With the recent controversy over the Oscar nominations, celebrities like Spike Lee and Idris Elba have decided to boycott the Academy Awards. This is because, for the second year running, the nominations have been mostly all white.
As a film maker myself I have my own opinions about this. It did get me to think about my future. When (more like if) I make it as a big time Hollywood director and I made a critically acclaimed, diverse film that could change the world, would that film get snubbed?
For a film to even have a chance to get snubbed, it would have to get submitted for nomination, and there is certainly a particular formula, specific to award winning films.
1) Who are the audience really?
So much goes into who it is that makes the important decisions, and who is involved in the voting process. Nominations go through two voting processes where each category department vote for their own choices, then a month later they vote again, but for every category.
Let's face it, the main audience are the award committee.
A quick google search shows that 94% of members of the Academy committee are white, 77% male, mostly around the age of 63 and that 22% of that are actors. Totally representative, right?
2) What does an Oscar winning film look like?
To make an Oscar winning film you have to know what an Oscar winning film is - because we know, it's never actually the best film that's been made that year. Most of the time there'll be debates over what should have won and which films got snubbed for a nomination but it's important to look at past winners and nominees to find a pattern. In the last 5 years nominees for best film have been one of the following:
- True stories
- Based on a book
- Based on a period in history
- Based on the struggle of a person or group
- About war
The Help is a great example of this, it's a film based on a book, based on true stories about the struggle of a person or group in a period of history where there was war (metaphorically) between two different kinds; but it was beaten by The Artist which itself was a unique film.
Also look into the producers' and directors' track records to see what they've made and won in the past. Martin Scorsese and Steven Spielberg have a knack for making Oscar baits so are probably the best examples.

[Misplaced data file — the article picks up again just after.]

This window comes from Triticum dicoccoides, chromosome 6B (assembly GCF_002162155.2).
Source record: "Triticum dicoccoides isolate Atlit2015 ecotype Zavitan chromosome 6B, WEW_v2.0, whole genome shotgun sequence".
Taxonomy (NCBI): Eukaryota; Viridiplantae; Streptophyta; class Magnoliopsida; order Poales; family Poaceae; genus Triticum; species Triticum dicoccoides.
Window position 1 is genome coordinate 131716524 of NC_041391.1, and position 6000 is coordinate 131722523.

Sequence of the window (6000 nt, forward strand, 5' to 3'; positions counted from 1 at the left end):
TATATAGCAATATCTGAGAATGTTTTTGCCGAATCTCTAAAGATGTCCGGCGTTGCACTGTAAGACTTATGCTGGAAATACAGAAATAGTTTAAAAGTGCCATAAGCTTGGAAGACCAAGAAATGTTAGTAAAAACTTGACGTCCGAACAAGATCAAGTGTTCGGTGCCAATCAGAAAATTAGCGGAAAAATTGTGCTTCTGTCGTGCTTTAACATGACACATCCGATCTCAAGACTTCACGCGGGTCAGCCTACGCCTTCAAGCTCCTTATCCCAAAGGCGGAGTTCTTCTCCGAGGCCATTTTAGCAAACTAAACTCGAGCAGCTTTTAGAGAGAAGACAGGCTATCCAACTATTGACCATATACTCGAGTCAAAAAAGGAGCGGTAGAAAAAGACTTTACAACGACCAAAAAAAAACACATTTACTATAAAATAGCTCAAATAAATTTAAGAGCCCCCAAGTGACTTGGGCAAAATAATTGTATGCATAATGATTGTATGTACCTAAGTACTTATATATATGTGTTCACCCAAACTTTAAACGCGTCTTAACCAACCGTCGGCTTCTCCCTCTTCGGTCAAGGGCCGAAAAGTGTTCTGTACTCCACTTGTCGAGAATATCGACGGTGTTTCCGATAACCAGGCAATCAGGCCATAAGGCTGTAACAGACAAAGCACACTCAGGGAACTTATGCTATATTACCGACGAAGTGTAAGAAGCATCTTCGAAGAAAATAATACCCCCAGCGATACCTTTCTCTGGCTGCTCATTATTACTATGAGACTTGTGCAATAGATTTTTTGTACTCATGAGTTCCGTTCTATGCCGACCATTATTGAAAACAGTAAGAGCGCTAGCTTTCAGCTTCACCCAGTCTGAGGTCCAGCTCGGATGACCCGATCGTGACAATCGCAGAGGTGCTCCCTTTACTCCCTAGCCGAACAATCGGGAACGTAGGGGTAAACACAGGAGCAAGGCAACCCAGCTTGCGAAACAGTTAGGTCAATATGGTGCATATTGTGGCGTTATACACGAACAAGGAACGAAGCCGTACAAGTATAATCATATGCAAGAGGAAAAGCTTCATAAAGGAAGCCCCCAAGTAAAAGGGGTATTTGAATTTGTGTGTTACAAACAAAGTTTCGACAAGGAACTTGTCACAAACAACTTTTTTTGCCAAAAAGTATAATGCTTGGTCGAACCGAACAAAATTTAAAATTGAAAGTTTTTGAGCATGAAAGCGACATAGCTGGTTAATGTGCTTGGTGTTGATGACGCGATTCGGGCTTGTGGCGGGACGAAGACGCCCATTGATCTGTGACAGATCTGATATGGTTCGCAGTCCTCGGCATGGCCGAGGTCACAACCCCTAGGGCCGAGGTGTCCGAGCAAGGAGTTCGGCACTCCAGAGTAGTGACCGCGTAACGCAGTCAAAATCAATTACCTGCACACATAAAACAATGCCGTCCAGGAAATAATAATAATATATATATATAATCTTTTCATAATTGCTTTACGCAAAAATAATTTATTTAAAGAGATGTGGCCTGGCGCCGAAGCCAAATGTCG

It's important to consider in what sort of style you'll be writing your script. If it's an original piece it's best if you ape the style of Quentin Tarantino or Woody Allen because they get nominated (and win) for most of the films they write themselves. The script must have wide appeal, and of course, give your lead actor the chance for their career-defining monologue.
If you're going to cast your friends, make sure they have previous nominations and awards, or are highly recognised from other films. It's rare that unknown actors get nominated on their first major film, (unless you're Lupita Nyong'o in 12 years of slave or Barkhad Abdi in Captain Philips). It isn't easy for emerging actors to get opportunities like those and they've proven they could compete next to A list actors.
Why is this important? Because the committee will recognise them from that one film they were once in, the one directed by that big director or the one that won that Oscar that one time. Credibility is a key factor. Performance is also key; it's often the knock out performances that will get you attention in the press in the first place - who cares about the guys behind the camera right?
Of course, it's the directors vision that makes a big impact too, and going on recent wins, it looks like bravery with your vision is a sure fire attention grabber. Alejandro G. Iñárritu has dominated the last two years at award season because he's pushed his vision, cast and crew to the limits with daylight-only shoots, sub-freezing temperatures, epic single shots and dizzying camera work (he happens to have a magnificent DOP in his circle too). It's no longer just the tear-jerkers that get attention, but the feats of vision.
6) Your odds
Most films are submitted to high-profiled film festivals in New York and Los Angeles, or international ones like Cannes, Venice, Sundance and many others. And then they have a cinematic release in theatres. To increase your odds you're better off submitting your film near the end of the year between September and November and releasing it between December and January. Let's face it, the committee are old and forgetful, and they need to have seen something in the last few weeks to even remember it exists. Diversity of course is another huge issue, and it has been repeatedly noted that it's only films about black oppression (The Help, 12 Years a Slave) that seem to hold any weight with the committee.
Depressing isn't it. Of course, as directors continue to push the boundaries, and actors continue to speak up about this long held pattern, we may start to see a difference. Who do you think will (or should) win this year? Let us know in the comments!